Forty years of comfort-eating

27 May 2017

9:00 AM

27 May 2017

9:00 AM

In 2015 a pair of linen drawers belonging to Queen Victoria sold at auction for over £12,000. In old age Queen Victoria swathed herself in wraps and loose gowns which artfully concealed her figure, and her official photographers were ordered to photoshop her outline. But these knickers with their 45” waistband make plain that the 5’-queen was borderline obese. Annie Gray has written a culinary biography of Queen Victoria which tells us what she ate.

Breakfast was a hearty meal, often featuring lamb chops. For dinner Victoria ate rich French food, and her menus were always written in French. No plain Mrs Beeton-style cooking for the queen.

Dinner began with a choice of soups. One of these was a deceptively simple pale consommé, which involving a complex, labour-intensive process of clarifying veal stock with a paste of crushed eggshell and minced breastmeat. The next course was fish — turbot or whitebait were favourites — followed by an entrée of meat, often lamb chops again, or roast beef. Next came a roast, typically game, cooked on a spit. This was followed by vegetables, sourced from the royal kitchen gardens, pureed and creamed (all this was done by hard labour, pounding in a mortar and rubbing through a sieve). Finally came the entremets, a variety of sweet dishes such as meringues or profiteroles or jellies, elaborately moulded, piped and garnished. It’s hard to see how anyone remotely greedy could fail to get fat with a dinner like this every night.

In this wonderfully researched and entertaining book, Gray uncovers a slice of royal history which until now has been completely ignored. The palace kitchens were mass catering operations, feeding hundreds, not just the queen and the household. At Buckingham Palace the kitchen was built over a sewer. Raw sewage oozed through the floor and piled round the walls where the cooks worked, adding to the stench of dustbins and staff urinals. By far the best of the royal kitchens was Windsor, constructed by George IV like a chapel, airy and light and gleaming with a vast batterie de cuisine in burnished copper. Fowls and joints were roasted on spits over charcoal here until the 1890s.

When Victoria came to the throne, the royal dinner was served à la française. A first course of several dishes — soup, fish and meat — was set out on the table. Then the footmen removed the plates and set out a second course of roast meat or game and entremets. Table-deckers arranged the table with geometrical precision, setting off one dish against another in diagonal and horizontal designs. Eating was a complicated process, rather like a court dance, and you needed to know the steps.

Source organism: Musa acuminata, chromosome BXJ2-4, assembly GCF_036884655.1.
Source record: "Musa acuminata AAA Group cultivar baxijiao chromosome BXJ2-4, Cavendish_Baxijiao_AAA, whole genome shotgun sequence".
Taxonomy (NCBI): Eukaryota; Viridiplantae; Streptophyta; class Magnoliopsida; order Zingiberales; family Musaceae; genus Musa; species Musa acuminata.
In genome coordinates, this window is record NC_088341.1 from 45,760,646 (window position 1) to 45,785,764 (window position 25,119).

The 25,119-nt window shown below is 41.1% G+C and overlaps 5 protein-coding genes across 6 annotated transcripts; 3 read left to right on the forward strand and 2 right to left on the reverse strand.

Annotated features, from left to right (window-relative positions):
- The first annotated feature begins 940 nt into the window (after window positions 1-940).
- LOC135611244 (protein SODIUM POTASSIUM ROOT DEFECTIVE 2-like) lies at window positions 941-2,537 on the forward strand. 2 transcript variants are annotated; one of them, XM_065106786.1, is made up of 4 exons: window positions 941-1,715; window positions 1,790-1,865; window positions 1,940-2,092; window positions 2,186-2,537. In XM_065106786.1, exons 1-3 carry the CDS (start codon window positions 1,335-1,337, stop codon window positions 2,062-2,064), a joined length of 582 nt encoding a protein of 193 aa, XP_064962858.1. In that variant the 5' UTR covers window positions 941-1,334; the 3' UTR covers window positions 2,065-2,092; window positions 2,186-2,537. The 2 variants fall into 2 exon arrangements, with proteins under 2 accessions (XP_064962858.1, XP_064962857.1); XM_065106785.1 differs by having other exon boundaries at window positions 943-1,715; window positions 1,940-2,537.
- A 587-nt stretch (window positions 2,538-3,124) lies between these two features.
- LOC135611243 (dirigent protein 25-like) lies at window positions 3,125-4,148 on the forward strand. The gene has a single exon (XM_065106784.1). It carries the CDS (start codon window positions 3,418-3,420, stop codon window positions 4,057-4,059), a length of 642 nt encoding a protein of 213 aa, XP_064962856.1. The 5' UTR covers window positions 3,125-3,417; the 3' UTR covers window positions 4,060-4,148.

Prince Albert had little interest in food. He was more concerned with etiquette, insisting that guests wore correct evening dress. He withdrew the royal family from the court. Instead of eating with the household, as Victoria had done before she married, the royals often dined separately.

As a young woman, Victoria’s weight see-sawed dramatically. She gave up eating lunch and her weight fell to seven stone when she was 19, but she put on two stone during the stressful Flora Hastings scandal two years later. During her marriage, courtiers’ memoirs make no reference to the queen’s greed, nor does she write about food in her journal (Freud might have something to say here). Only after Albert’s death did the grieving Queen console herself with comfort-eating and she ballooned — one reason why she was so reluctant to appear in public.

Her binge-eating was made easier by the move to a new method of serving, known as à la russe, which took place at court in the 1870s. Meals were served sequentially, one course after another, like a tasting menu in a restaurant today, by footmen who circulated briskly; and Victoria wolfed her food at record-breaking speed — she could chomp her way through all six courses of dinner in 30 minutes. She was served first, and the plates were whipped away as soon as she had finished, which meant that some guests barely had time to swallow a mouthful.

Victoria’s greed was life-affirming. Even at 80, and in spite of wearing false teeth, her appetite was undimmed. Her ladies marvelled as the old queen demolished huge chocolate ices followed by apricots. For Victoria, indigestion was a small price to pay. The symptom that most distressed the queen in her last months was loss of appetite.There is something pathetic about the old trencherwoman sitting through meals feeling too ill to eat.

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